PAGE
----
Sigma Pi Phi records
Scope and Content Note
The Sigma Pi Phi records include the records, paper and born-digital, that document the activities of the organization, including administrative and planning documents, records related to the Boulé Foundation, and related to the publishing of the Boulé Journal, and copies of the Journal itself. The collection also includes photographs of fraternity members and events held by both the Grand Boulé and the member Boulés.
Language of Materials
Materials entirely in English.
Restrictions on Access
Special restrictions apply: Collection stored off-site. Researchers must contact the Rose Library in advance to access this collection.
Special restrictions apply: Use copies have not been made for audiovisual material in this collection. Researchers must contact the Rose Library at least two weeks in advance for access to these items. Collection restrictions, copyright limitations, or technical complications may hinder Rose’s ability to provide access to audiovisual material
Special restrictions apply: Access to processed born digital materials is only available in the Stuart A. Rose Manuscript, Archives, and Rare Book Library (the Rose Library). Use of the original digital media is restricted.
Special restrictions apply: Some material designated by the organizations such as member rosters, policy documents, meeting minutes, material related to the organization’s rituals, financial records, and legal records will be restricted from access until 25 years after the dissolution of the donating organization.
Terms Governing Use and Reproduction
All requests subject to limitations noted in departmental policies on reproduction.
Sigma Pi Phi, also referred to the Boulé, was founded in Philadelphia, Pennsylvania on May 15, 1904 by Edwin Howard, Algernon Jackson, Henry McKee Minton, and Richard Warrick. It was the first Greek-letter fraternity to be founded by African American men, and, unlike undergraduate fraternal organizations, membership is limited to African American men who have already achieved some degree of success within their chosen profession.
From this first group of men, known as the Alpha Boulé because they were the inaugural chapter of the organization, Sigma Pi Phi quickly began to grow into a national organization, establishing chapters in Chicago in 1907 and Baltimore in 1908—the Beta and Gamma Boulé’s respectively. Representatives from the member boulés met in Philadelphia in 1908 to form the Grand Boulé, providing centralized leadership for the growing organization. Sigma Pi Phi continued to grow quickly throughout the teens and twenties, and published the first edition of Boulé Journal in 1912 in order to facilitate communication to Boulé members.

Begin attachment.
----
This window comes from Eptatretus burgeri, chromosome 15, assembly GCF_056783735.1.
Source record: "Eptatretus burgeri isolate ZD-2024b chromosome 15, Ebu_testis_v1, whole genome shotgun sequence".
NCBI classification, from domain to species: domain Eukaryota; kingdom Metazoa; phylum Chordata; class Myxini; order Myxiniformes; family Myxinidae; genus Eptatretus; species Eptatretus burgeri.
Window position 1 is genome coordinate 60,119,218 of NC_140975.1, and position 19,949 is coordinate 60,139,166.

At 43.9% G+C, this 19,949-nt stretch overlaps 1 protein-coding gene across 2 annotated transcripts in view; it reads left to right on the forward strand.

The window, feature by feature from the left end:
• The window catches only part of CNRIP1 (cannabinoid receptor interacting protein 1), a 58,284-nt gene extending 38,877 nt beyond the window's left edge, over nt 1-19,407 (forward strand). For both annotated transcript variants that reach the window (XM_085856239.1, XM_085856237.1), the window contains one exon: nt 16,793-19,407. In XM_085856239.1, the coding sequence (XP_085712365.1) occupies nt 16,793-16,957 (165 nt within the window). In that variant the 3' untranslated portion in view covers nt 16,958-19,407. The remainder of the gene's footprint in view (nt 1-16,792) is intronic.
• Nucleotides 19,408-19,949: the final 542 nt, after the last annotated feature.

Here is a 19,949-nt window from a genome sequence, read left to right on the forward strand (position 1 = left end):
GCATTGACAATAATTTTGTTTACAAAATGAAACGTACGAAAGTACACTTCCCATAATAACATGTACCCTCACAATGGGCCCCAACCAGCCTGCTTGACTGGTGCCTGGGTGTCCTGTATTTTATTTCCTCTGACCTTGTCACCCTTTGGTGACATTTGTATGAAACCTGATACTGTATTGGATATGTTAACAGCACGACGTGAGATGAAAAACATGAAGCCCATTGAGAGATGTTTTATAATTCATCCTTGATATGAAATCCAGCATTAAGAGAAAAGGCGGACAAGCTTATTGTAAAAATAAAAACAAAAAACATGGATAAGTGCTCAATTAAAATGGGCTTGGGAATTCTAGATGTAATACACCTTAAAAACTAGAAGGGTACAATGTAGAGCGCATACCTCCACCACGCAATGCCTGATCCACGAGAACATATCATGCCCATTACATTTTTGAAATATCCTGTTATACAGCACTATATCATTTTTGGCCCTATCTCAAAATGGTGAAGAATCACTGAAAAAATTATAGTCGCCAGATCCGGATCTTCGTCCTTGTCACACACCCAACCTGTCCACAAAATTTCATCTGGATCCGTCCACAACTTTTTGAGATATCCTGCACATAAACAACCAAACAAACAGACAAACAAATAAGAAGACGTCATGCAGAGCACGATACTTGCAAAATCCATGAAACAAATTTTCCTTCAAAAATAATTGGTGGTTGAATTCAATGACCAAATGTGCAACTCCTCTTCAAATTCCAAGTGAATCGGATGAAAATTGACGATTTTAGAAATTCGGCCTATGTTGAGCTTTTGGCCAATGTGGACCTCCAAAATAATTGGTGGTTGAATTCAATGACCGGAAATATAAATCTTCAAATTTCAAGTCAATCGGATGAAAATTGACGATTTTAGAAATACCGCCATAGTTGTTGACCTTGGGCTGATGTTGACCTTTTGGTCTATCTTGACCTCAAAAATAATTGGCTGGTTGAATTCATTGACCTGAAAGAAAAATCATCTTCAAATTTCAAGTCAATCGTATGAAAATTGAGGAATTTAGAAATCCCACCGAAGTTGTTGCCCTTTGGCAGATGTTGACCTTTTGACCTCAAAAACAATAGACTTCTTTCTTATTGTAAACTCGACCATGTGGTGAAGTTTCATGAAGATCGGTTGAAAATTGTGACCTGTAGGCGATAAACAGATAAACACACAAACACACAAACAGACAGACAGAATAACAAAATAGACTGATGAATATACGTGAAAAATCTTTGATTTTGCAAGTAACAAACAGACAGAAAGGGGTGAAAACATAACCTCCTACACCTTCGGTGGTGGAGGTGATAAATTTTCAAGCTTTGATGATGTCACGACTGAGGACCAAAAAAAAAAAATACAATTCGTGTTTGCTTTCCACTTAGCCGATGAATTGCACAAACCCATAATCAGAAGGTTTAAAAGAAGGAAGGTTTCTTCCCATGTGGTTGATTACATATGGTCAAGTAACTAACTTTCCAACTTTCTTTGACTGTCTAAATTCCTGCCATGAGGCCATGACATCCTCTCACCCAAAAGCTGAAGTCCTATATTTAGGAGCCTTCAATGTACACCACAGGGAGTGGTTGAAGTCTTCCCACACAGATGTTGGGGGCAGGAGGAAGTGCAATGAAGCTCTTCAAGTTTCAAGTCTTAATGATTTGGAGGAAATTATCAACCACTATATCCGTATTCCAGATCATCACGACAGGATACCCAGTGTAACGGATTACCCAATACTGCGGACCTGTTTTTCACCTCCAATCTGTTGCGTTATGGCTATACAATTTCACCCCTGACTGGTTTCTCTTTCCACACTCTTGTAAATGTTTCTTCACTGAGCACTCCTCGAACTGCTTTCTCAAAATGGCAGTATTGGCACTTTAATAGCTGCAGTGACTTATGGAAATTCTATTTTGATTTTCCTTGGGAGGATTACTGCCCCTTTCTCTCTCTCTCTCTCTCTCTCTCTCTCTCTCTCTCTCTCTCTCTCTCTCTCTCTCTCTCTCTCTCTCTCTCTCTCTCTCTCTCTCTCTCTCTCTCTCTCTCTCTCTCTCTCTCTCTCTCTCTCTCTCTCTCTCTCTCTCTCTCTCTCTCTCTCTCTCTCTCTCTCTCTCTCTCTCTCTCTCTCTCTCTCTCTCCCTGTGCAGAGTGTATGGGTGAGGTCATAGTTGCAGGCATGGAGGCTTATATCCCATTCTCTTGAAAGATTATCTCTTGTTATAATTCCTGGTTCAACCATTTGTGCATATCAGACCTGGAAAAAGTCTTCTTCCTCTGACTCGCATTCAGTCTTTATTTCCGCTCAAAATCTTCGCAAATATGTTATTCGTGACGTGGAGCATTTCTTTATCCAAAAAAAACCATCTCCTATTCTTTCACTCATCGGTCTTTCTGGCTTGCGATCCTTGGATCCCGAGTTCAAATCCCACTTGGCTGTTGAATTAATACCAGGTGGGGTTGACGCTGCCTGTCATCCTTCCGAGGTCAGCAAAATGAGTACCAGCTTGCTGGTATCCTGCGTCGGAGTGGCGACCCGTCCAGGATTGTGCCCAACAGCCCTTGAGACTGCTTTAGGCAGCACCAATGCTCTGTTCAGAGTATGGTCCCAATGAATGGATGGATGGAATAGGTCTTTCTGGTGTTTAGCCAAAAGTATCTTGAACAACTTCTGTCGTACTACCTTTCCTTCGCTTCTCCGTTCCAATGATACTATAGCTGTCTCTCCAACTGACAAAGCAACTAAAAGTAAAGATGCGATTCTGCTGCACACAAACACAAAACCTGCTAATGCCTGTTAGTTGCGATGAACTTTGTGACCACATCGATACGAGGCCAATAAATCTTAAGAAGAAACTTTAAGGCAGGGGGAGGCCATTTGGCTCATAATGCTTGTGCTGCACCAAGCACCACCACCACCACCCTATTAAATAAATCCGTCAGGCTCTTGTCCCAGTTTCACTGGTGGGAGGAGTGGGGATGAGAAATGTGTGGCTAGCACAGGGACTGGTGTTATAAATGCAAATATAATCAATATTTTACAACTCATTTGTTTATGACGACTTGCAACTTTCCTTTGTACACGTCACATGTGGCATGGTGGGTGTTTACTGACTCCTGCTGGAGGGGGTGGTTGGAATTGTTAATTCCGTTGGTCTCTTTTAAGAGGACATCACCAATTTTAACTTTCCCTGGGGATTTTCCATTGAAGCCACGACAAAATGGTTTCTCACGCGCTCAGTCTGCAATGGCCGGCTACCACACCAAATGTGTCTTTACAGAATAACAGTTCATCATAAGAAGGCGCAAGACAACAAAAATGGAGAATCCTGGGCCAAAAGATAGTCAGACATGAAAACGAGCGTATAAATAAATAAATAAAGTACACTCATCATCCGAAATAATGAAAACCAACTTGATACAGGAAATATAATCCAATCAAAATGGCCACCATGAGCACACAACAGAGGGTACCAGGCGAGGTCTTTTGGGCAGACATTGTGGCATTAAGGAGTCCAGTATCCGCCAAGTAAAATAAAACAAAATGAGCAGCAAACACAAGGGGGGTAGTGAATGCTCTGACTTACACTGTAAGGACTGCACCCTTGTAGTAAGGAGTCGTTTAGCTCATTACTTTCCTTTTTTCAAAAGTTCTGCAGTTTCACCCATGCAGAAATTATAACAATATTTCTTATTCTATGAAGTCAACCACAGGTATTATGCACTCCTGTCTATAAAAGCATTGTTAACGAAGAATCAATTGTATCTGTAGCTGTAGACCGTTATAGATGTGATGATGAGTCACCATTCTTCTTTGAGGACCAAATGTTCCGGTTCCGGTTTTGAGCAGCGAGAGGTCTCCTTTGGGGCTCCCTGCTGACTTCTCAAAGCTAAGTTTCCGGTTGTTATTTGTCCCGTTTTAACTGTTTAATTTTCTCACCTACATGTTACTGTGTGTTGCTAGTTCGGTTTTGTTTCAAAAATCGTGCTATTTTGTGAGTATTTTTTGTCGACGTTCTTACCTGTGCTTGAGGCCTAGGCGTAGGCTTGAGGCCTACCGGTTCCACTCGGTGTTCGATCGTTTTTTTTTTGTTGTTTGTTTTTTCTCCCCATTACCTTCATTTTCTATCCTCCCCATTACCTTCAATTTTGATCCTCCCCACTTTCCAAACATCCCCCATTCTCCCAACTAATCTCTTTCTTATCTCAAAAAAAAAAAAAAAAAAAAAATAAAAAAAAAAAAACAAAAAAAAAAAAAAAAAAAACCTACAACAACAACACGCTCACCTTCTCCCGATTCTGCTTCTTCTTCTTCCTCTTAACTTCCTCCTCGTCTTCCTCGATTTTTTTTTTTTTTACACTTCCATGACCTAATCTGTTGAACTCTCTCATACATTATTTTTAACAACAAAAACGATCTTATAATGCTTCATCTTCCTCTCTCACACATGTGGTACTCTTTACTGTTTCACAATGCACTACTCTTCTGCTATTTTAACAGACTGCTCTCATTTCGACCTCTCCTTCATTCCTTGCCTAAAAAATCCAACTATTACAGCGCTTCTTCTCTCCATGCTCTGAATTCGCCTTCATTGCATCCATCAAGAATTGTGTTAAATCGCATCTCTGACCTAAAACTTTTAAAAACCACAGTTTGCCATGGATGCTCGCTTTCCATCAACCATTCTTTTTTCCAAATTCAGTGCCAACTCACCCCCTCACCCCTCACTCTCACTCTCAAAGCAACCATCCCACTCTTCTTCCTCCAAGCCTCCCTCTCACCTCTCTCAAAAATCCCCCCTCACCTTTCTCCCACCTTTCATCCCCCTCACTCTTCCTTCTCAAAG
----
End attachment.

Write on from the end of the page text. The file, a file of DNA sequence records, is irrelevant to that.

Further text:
The early members of Sigma Pi Phi were inspired by models of Greek democracy and the influence of Ancient Greek democratic principles remains evident in the terminology and leadership structure of the organization. Boulé members refer to themselves as Archons and the highest leadership position in the organization is the Grand Sire Archon. The organization’s other leadership positions also have Greek-inspired titles including the Grand Grammateus (Secretary), Grand Thesauristes (Treasurer). Until 1968 the Grand Sire Archon was chosen by lot, rather than elected, to demonstrate the members’ belief that any individual worthy of entrance into the organization would be capable of leading it.
During the 1970s the organization began to more explicitly engage in social action, with a social action committee tasked with managing social justice programs. In 1980 the Sigma Pi Phi, later Boulé, Foundation was established with the explicit intent to fund social action programs.
47.25 linear feet (50 boxes) (107 GB)
Records of Sigma Pi Phi, a fraternal organization of African American professional men.
Organized into 5 series: (1) Boulé Journal, 1926-2015 (2) Photographs, 1987-2015 (3) Administrative Material, 1941-2013 (4) Born digital materials, 1980-2019 (5) Unprocessed additions, 1985-2018
Gift, 2015. Additions, 2018, 2019.
Additional Physical Form
Series 1:Boulé Journal, 1926-2015 is also available digitally to researchers through the Emory Luna Digital Image Gallery.
Described at the series level by Carrie Hintz, 2016. Additions described at a collection level by Brenna Edwards, 2019, 2020.
Born digital materials processed, arranged, and described by Brenna Edwards, 2020. Born digital materials include files taken from 10 3.5" floppy disks, 82 optical discs, one Zip disk, five flash drives, and one file transfer. For information as to how these materials were processed, see the processing note in the description of series 4, Born digital materials.
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- Administrative records. Subject Source: Art & Architecture Thesaurus
- African American Greek letter societies. Subject Source: Library of Congress Subject Headings
- African American fraternal organizations. Subject Source: Library of Congress Subject Headings
- Born digital. Subject Source: Art & Architecture Thesaurus
- Photographs. Subject Source: Art & Architecture Thesaurus
- Printed material. Subject Source: Art & Architecture Thesaurus
- The Boulé Journal Subject Source: Lcnaf
- Sigma Pi Phi records, 1926-2019
- Stuart A. Rose Manuscript, Archives, and Rare Book Library, Emory University
- May 5, 2016
- Language of description
- Script of description
- Language of description note